Consumers deserve the best the legal industry can give them. Maybe the courts should try harder to streamline their hard-to-navigate procedures to be more comprehensible and user friendly.

Bob Davidson


"A Magna Carta Style Guide," January, page 26, was very much enjoyed. However, the Magna Carta is considered a "recent" document for those of us who practice in the area of mining law.

The tin miners of England were granted wide freedoms by King John 14 years prior to the Magna Carta by the "Charter of Liberties to the Tinners of Cornwall and Devon" in 1201. These miners were granted the right to "dig for tin ... at all times freely and peaceably without hindrance from any man, on the moors and in the fiefs of bishops, abbots and earls" as they had been accustomed to do. The 1201 charter established a plenary forum for dispute resolution (before the chief warden of the stannaries and his bailiffs), granted freedom from other "summons" curtailing the miners' work, and directed local "treasurers" to oversee tin markets.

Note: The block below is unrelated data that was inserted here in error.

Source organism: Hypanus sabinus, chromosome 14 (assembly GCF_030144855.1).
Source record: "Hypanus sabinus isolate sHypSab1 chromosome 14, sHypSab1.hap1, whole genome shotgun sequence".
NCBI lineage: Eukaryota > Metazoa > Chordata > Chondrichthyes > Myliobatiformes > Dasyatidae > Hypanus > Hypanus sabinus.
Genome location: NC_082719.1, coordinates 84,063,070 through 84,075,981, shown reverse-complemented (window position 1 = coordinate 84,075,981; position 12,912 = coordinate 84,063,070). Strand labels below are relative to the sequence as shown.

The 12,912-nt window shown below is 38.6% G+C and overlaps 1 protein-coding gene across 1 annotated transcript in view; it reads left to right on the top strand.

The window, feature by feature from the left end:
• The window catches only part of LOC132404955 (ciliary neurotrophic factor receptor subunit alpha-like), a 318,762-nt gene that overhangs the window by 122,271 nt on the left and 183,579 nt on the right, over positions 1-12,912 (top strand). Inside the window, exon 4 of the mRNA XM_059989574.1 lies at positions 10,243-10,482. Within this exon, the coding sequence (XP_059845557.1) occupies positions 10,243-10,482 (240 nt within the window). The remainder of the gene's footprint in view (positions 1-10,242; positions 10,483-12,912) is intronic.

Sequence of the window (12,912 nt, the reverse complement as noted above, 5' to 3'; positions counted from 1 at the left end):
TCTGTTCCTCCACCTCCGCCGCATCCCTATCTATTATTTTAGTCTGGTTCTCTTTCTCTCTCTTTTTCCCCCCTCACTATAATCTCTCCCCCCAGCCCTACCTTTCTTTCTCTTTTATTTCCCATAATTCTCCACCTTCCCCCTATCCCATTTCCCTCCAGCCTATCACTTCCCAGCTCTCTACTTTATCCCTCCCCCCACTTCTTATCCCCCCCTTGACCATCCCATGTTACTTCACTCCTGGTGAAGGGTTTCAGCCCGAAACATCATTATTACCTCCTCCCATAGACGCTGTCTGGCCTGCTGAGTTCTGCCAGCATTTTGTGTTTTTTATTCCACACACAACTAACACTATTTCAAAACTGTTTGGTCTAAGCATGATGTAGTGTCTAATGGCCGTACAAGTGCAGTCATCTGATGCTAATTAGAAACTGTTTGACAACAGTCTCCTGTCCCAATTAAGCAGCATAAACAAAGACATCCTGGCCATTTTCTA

The granting of extraordinary rights to miners, given their special expertise and need for free access to lands and minerals, had been the practice in Europe during the Middle Ages, and it stemmed from the Roman and Greek mining laws.

The Magna Carta expanded this grant of freedom to a wider community, but it was a culmination of a long tradition of giving special rights to miners.

Robert A. Bassett
Greenwood Village, Colorado

Stick to your guns and continue to write "the Magna Carta." You'd never say: "Constitution was ratified in 1789." You'd look foolish saying: "Thomas Jefferson wrote Declaration of Independence." You'd wouldn't dream of writing: "2015 is the 800th anniversary of Great Charter."

Gregory M. Kennan
Sherborn, Massachusetts